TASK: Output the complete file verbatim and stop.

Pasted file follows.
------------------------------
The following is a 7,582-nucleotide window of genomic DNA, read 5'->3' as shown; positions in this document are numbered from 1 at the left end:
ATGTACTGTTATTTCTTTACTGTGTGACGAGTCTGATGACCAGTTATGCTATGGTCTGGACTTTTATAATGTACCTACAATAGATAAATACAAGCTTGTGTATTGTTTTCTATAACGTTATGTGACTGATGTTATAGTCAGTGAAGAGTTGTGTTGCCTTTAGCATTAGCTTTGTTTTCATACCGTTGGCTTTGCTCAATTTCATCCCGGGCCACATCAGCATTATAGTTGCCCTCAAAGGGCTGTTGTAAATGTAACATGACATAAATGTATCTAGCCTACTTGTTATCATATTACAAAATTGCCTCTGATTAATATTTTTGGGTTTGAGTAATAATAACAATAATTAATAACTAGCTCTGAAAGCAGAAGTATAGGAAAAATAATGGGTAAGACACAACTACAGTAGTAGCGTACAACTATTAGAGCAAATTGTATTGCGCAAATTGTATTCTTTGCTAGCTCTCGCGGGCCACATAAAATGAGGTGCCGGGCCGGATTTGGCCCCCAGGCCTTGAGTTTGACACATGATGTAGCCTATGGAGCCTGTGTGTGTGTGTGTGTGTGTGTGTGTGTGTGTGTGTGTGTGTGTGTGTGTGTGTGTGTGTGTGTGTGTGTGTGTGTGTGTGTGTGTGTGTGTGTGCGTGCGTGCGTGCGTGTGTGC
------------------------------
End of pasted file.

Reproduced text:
The following is a 7,582-nucleotide window of genomic DNA, read 5'->3' as shown; positions in this document are numbered from 1 at the left end:
ATGTACTGTTATTTCTTTACTGTGTGACGAGTCTGATGACCAGTTATGCTATGGTCTGGACTTTTATAATGTACCTACAATAGATAAATACAAGCTTGTGTATTGTTTTCTATAACGTTATGTGACTGATGTTATAGTCAGTGAAGAGTTGTGTTGCCTTTAGCATTAGCTTTGTTTTCATACCGTTGGCTTTGCTCAATTTCATCCCGGGCCACATCAGCATTATAGTTGCCCTCAAAGGGCTGTTGTAAATGTAACATGACATAAATGTATCTAGCCTACTTGTTATCATATTACAAAATTGCCTCTGATTAATATTTTTGGGTTTGAGTAATAATAACAATAATTAATAACTAGCTCTGAAAGCAGAAGTATAGGAAAAATAATGGGTAAGACACAACTACAGTAGTAGCGTACAACTATTAGAGCAAATTGTATTGCGCAAATTGTATTCTTTGCTAGCTCTCGCGGGCCACATAAAATGAGGTGCCGGGCCGGATTTGGCCCCCAGGCCTTGAGTTTGACACATGATGTAGCCTATGGAGCCTGTGTGTGTGTGTGTGTGTGTGTGTGTGTGTGTGTGTGTGTGTGTGTGTGTGTGTGTGTGTGTGTGTGTGTGTGTGTGTGTGTGTGTGTGTGTGTGCGTGCGTGCGTGCGTGTGTGC